Hyundai Motor Group, the parent of the country’s two largest carmakers, is turning its eyes outside the boundaries of the automotive business to maintain the growth momentum.
Since breaking away from Hyundai Group founded by Chung Ju-young, Hyundai Motor Group has rapidly expanded its operations to become the world’s fifth-largest automotive group in the world.
Aided by its growing presence in the market and improving quality of their vehicles, the group’s two carmakers Hyundai Motor Co. and Kia Motors Corp. recorded record earnings during the first half of the year, and the companies are also expected to have performed well during the third quarter of the year.
For the first half of the year, Hyundai Motor posted revenues of nearly 18 trillion won ($16 billion), while the operating and net profits came in respectively at 1.56 trillion won and 2.52 trillion won.
Although the carmaker raked in record profits, the company attributes much of the improvements seen this year to passive factors such as the economic recovery, and difficulties experienced by its larger competitors such as GM and Toyota Motor Corp.
In addition, the local currency’s continuing weakness is also thought to have aided overseas sales, figures for which have seen much more significant improvements this year. During the first nine months of the year, Hyundai Motor’s overseas sales increased by 27.4 percent compared to the same period last year, while domestic sales shrank by 3 percent.
Over the same period, Kia Motors’ overseas and domestic sales increased by 51.5 percent and 20.8 percent, respectively.
However, despite increasing sales, Hyundai Motor Group says that the growth rate of its automotive business is slowing.
The profit margins of carmakers have shrunk in response to intensifying competition in the global market, and as the industry is sensitive to changes in exchange rates and raw materials costs and other external factors, carmakers are vulnerable to sudden changes.
In 2005 and 2006, when the won was at its strongest against the dollar in the past decade, Hyundai Motor’s operating profits fell to the lowest levels seen during the period, despite having maintained revenues at similar levels to 2004.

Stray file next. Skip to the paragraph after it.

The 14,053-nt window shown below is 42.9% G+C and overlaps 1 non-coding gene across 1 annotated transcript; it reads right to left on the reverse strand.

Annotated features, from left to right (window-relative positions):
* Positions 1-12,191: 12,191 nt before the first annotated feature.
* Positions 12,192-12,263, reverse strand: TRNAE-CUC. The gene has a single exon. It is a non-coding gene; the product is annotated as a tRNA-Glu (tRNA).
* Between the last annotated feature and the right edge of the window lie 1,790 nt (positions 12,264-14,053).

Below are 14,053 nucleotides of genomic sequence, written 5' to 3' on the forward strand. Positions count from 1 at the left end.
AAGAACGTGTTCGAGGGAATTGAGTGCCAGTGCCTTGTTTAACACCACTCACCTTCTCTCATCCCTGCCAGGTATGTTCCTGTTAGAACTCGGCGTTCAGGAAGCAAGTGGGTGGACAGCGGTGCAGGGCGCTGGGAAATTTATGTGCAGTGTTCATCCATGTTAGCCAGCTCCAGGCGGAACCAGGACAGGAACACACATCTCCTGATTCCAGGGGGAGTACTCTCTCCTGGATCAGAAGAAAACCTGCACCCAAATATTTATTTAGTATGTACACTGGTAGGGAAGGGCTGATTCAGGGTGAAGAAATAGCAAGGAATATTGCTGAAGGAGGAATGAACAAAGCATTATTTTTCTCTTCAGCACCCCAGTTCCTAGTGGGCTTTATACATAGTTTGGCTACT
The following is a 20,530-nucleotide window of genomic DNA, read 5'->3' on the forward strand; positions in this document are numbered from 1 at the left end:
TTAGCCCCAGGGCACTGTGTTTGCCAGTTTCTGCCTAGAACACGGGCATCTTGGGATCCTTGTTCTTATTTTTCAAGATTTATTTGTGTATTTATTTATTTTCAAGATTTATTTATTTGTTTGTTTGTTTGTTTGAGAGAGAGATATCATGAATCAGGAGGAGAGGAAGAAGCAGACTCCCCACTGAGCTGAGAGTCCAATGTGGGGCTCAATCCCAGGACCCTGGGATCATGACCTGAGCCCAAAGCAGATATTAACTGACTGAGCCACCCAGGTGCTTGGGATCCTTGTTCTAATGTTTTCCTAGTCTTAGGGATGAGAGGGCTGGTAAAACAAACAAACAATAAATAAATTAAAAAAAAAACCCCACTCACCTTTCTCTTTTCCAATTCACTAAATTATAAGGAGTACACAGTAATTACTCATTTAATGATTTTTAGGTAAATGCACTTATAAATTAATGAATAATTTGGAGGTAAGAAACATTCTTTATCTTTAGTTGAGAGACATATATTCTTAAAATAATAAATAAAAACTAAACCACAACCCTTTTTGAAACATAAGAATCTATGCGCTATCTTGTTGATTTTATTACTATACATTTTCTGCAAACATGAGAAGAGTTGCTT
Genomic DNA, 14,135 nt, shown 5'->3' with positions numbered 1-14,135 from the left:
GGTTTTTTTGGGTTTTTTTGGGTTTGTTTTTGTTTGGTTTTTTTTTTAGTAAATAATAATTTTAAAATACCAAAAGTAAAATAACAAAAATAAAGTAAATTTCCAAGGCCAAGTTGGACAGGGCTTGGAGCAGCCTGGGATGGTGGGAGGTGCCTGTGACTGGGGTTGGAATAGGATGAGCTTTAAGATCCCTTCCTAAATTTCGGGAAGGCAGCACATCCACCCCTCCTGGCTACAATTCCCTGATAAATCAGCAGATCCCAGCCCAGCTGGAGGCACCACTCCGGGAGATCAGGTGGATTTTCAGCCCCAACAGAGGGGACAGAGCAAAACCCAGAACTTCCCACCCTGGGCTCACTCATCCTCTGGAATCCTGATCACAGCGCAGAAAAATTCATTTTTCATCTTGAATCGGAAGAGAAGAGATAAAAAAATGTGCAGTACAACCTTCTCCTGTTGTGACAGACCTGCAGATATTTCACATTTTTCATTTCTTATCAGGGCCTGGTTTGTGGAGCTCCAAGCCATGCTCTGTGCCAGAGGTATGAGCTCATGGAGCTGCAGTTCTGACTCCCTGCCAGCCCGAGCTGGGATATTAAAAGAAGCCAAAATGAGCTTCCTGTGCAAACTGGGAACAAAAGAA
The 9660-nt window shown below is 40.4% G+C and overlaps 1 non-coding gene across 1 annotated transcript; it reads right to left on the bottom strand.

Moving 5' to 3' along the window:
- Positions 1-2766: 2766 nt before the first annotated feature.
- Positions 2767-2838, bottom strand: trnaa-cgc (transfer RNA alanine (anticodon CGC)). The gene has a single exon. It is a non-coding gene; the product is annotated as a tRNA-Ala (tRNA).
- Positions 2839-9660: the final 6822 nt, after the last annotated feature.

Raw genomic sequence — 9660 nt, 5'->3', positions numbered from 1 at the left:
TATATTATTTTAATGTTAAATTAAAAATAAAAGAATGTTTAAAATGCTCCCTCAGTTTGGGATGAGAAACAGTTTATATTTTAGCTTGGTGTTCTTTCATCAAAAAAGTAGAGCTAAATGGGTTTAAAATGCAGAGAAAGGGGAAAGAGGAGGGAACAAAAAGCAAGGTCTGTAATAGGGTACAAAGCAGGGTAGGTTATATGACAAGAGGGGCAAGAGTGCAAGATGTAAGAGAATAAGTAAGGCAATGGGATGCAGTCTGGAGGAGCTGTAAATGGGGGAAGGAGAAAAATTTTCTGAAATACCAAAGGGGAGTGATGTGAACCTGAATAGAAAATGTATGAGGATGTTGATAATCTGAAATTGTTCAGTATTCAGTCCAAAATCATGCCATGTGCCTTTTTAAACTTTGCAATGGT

According to the company, the group’s decision to enter the biddings for Hyundai Engineering and Construction is part of its strategy to seek out new revenue sources and to maintain its growth momentum.
“Our automotive business in the global market is stable, but the group needs businesses that can compensate for uncertainties of the industry,” a Hyundai Motor Group official said.
“And now is the right time, when the group is financially stable.”
According to Hyundai Motor Group, the company views the construction sector as an essential part of its future growth.
“The construction business has a higher growth rate than other businesses the group is operating in. In particular, the demand for eco-friendly overseas projects is rising,” a Hyundai Motor Group official said.
“In addition, construction business can compliment the automotive industry’s business cycle and reduce the impact of negative developments.”
With the auto giant apparently having been interested in the construction sector for some time, Hyundai Engineering & Construction appears to be an opportunity the conglomerate can’t afford to miss.
Hyundai Engineering & Construction is the country’s largest construction company, and has been growing at an annual average of 15 percent since the workout process began.
In addition, the company’s 2009 revenues of nearly 9.3 trillion won is equivalent to almost 10 percent of the figure for the entire Hyundai Motor Group recorded in that year, which came in at 94.65 trillion won.
Hyundai Engineering & Construction’s portfolio structure is another factor that has made Hyundai Motor Group show interest in the company.
According to the group, residential properties that are vulnerable to changes in the economy make up relatively small proportion of the builder’s portfolio compared to the competition. In addition, Hyundai E&C’s overseas presence has been expanding with the value of overseas contracts awarded to the company during the first half of the year rising by more than 70 percent from the same period last year.
“The company’s brand value is also receiving increasing recognition, and the proportion of its sales accounted for by overseas projects is expected to increase,” Hyundai Motor Group official said.
“In this, there will be synergy effect with Hyundai Motor Group’s global network. For the group, Hyundai E&C is attractive in terms of both the synergy effect it will create within the group and our future growth strategy.”
By Choi He-suk (email@example.com)